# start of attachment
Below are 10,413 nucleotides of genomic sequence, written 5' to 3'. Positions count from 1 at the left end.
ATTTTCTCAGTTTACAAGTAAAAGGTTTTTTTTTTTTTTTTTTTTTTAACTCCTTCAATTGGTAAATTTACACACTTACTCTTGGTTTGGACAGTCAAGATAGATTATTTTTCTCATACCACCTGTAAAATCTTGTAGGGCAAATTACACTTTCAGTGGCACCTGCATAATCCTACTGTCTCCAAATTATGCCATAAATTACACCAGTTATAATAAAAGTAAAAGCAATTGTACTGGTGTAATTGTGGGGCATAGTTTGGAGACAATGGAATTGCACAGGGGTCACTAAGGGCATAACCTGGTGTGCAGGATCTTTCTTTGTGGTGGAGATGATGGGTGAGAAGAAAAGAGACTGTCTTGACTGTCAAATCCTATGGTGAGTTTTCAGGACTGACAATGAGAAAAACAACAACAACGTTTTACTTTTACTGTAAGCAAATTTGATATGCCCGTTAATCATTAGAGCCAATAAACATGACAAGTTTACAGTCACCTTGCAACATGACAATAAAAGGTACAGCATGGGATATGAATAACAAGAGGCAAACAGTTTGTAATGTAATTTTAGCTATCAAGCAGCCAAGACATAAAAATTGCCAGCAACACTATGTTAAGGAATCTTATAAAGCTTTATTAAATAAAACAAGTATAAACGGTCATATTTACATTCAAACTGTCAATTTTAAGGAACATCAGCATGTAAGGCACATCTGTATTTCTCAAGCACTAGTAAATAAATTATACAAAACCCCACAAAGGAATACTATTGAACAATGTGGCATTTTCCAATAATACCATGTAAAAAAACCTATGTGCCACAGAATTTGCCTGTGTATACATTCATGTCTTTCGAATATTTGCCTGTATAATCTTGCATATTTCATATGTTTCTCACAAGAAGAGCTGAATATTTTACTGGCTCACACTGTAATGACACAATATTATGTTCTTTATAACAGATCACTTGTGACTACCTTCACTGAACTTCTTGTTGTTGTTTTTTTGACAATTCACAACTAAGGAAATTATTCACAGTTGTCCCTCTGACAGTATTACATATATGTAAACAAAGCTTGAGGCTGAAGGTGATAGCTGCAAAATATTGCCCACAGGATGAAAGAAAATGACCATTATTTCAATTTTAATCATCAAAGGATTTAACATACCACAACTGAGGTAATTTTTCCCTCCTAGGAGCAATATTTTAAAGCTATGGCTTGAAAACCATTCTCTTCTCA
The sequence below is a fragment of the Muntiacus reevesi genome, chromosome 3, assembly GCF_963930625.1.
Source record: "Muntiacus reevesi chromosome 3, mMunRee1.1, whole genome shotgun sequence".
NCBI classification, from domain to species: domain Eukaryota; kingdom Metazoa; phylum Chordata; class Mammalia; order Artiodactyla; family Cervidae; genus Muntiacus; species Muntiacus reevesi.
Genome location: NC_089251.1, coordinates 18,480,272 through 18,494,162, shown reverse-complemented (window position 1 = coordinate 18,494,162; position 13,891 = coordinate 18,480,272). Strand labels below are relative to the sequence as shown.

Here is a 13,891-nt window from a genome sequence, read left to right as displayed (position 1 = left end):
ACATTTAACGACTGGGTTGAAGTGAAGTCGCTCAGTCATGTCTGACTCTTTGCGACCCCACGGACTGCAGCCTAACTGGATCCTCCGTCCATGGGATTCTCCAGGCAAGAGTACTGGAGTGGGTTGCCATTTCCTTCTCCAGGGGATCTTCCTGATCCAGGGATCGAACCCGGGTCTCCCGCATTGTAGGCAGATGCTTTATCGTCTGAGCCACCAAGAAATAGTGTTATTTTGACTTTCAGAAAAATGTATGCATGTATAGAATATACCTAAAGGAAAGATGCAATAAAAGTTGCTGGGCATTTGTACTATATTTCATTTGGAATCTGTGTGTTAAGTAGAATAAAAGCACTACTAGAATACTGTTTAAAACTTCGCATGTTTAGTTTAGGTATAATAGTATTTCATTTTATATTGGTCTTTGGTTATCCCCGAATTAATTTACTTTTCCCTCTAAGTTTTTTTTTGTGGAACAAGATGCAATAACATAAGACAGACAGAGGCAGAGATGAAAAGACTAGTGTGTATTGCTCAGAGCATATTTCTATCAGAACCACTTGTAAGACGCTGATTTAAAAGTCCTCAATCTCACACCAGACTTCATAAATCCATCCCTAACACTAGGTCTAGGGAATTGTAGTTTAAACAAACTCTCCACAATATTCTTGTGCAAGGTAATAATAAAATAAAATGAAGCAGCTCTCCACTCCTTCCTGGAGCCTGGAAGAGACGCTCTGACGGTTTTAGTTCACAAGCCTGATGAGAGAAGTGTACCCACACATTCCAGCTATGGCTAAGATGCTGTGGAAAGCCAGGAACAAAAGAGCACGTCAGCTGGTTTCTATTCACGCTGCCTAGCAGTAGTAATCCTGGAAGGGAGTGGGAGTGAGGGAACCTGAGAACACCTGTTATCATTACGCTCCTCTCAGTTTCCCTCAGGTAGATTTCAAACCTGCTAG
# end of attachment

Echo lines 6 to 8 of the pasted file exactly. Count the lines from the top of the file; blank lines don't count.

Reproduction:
Genome location: NC_089251.1, coordinates 18,480,272 through 18,494,162, shown reverse-complemented (window position 1 = coordinate 18,494,162; position 13,891 = coordinate 18,480,272). Strand labels below are relative to the sequence as shown.

Here is a 13,891-nt window from a genome sequence, read left to right as displayed (position 1 = left end):
ACATTTAACGACTGGGTTGAAGTGAAGTCGCTCAGTCATGTCTGACTCTTTGCGACCCCACGGACTGCAGCCTAACTGGATCCTCCGTCCATGGGATTCTCCAGGCAAGAGTACTGGAGTGGGTTGCCATTTCCTTCTCCAGGGGATCTTCCTGATCCAGGGATCGAACCCGGGTCTCCCGCATTGTAGGCAGATGCTTTATCGTCTGAGCCACCAAGAAATAGTGTTATTTTGACTTTCAGAAAAATGTATGCATGTATAGAATATACCTAAAGGAAAGATGCAATAAAAGTTGCTGGGCATTTGTACTATATTTCATTTGGAATCTGTGTGTTAAGTAGAATAAAAGCACTACTAGAATACTGTTTAAAACTTCGCATGTTTAGTTTAGGTATAATAGTATTTCATTTTATATTGGTCTTTGGTTATCCCCGAATTAATTTACTTTTCCCTCTAAGTTTTTTTTTGTGGAACAAGATGCAATAACATAAGACAGACAGAGGCAGAGATGAAAAGACTAGTGTGTATTGCTCAGAGCATATTTCTATCAGAACCACTTGTAAGACGCTGATTTAAAAGTCCTCAATCTCACACCAGACTTCATAAATCCATCCCTAACACTAGGTCTAGGGAATTGTAGTTTAAACAAACTCTCCACAATATTCTTGTGCAAGGTAATAATAAAATAAAATGAAGCAGCTCTCCACTCCTTCCTGGAGCCTGGAAGAGACGCTCTGACGGTTTTAGTTCACAAGCCTGATGAGAGAAGTGTACCCACACATTCCAGCTATGGCTAAGATGCTGTGGAAAGCCAGGAACAAAAGAGCACGTCAGCTGGTTTCTATTCACGCTGCCTAGCAGTAGTAATCCTGGAAGGGAGTGGGAGTGAGGGAACCTGAGAACACCTGTTATCATTACGCTCCTCTCAGTTTCCCTCAGGTAGATTTCAAACCTGCTAG